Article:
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U.S. airlines will have to pay more than they originally anticipated in order to reach new contracts with pilots, who are using the increasing demand for pilots due to a shortage and rising travel to negotiate better wages.

On Wednesday, the Allied Pilots Association said its board voted 15-5 to reject an offer by American Airlines. This would provide staff with raises of 19% in three steps over two years.

American Airlines spokesman Dennis Tajer said that management’s priority is keeping pay increases as low as possible, and they’ve ignored crew-scheduling changes that the union claims will reduce the number of canceled and delayed flights.

“Management’s failure to invest in a pilot contract that meets passenger demand creates more uncertainty for the holiday travel season, and even next summer,” he said.

American Airlines, which has about 15,000 pilots and is based in Fort Worth, Texas, did not immediately respond to a request for comment.

Recently, the pilots at American Airlines rejected an offer for pay of up to 14.5% over 18 months. This mirrored the sentiment of Delta Air Line pilots this summer, as they had previously rejected a 19% offer by their employer. Both are represented by the same union: Air Line Pilots Association.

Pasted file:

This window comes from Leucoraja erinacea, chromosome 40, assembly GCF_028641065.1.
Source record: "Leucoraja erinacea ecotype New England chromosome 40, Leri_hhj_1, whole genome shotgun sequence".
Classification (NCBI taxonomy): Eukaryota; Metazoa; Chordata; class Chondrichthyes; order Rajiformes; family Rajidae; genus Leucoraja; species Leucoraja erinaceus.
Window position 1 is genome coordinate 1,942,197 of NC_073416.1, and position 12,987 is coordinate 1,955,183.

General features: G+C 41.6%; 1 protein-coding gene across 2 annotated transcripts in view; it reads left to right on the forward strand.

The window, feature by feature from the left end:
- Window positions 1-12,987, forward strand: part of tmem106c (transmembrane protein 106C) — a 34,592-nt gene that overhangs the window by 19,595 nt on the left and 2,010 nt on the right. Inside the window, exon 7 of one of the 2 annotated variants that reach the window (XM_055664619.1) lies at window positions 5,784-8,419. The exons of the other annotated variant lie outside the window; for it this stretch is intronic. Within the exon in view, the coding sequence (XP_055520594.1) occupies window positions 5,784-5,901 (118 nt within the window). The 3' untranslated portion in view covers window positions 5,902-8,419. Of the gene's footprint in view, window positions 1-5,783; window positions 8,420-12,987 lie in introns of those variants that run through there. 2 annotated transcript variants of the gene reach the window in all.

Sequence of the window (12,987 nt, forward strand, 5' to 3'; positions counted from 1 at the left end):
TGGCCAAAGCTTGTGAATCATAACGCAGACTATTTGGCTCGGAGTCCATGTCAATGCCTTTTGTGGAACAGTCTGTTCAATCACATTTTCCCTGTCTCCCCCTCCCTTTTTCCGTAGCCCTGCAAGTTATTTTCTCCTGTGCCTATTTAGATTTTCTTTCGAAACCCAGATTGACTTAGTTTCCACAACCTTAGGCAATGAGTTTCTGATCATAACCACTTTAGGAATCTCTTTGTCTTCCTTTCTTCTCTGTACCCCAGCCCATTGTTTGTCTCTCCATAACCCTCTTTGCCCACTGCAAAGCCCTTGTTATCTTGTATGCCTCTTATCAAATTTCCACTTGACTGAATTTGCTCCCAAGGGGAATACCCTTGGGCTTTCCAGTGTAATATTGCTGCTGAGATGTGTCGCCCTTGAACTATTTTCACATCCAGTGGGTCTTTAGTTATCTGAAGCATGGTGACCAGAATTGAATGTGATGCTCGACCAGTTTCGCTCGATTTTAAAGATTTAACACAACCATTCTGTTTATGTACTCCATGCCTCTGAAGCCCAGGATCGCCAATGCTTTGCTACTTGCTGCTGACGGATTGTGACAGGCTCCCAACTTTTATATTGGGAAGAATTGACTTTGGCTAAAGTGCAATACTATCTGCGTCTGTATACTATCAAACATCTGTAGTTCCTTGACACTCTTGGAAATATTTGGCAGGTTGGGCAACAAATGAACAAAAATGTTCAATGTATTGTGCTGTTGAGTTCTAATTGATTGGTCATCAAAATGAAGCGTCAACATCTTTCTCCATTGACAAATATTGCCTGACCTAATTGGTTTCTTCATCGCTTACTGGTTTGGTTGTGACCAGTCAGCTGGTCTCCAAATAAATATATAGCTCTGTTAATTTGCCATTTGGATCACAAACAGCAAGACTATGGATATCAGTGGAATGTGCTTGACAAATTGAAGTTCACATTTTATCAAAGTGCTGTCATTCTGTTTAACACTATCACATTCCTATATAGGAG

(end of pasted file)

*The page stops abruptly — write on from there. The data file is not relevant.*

Taken together, developments show how labor is taking advantage of the situation at the nation’s three largest airlines: United, Delta and American. Smaller regional carriers such as Southwest Airlines and JetBlue are also feeling the ripple effect from the pilot shortages.

Numerous pilots have been picketing airports in recent months, but federal law prohibits airline workers from striking as long as federal mediators haven’t determined that more negotiations would be futile. Congress and the President may intervene to stop a walkout if this is the case.

In 2010, pilots at Spirit Airlines went on strike over their pay for several days before negotiators for the union and airline came to an agreement. In 1997, President Bill Clinton ordered American Airlines pilots to keep flying as a strike deadline passed.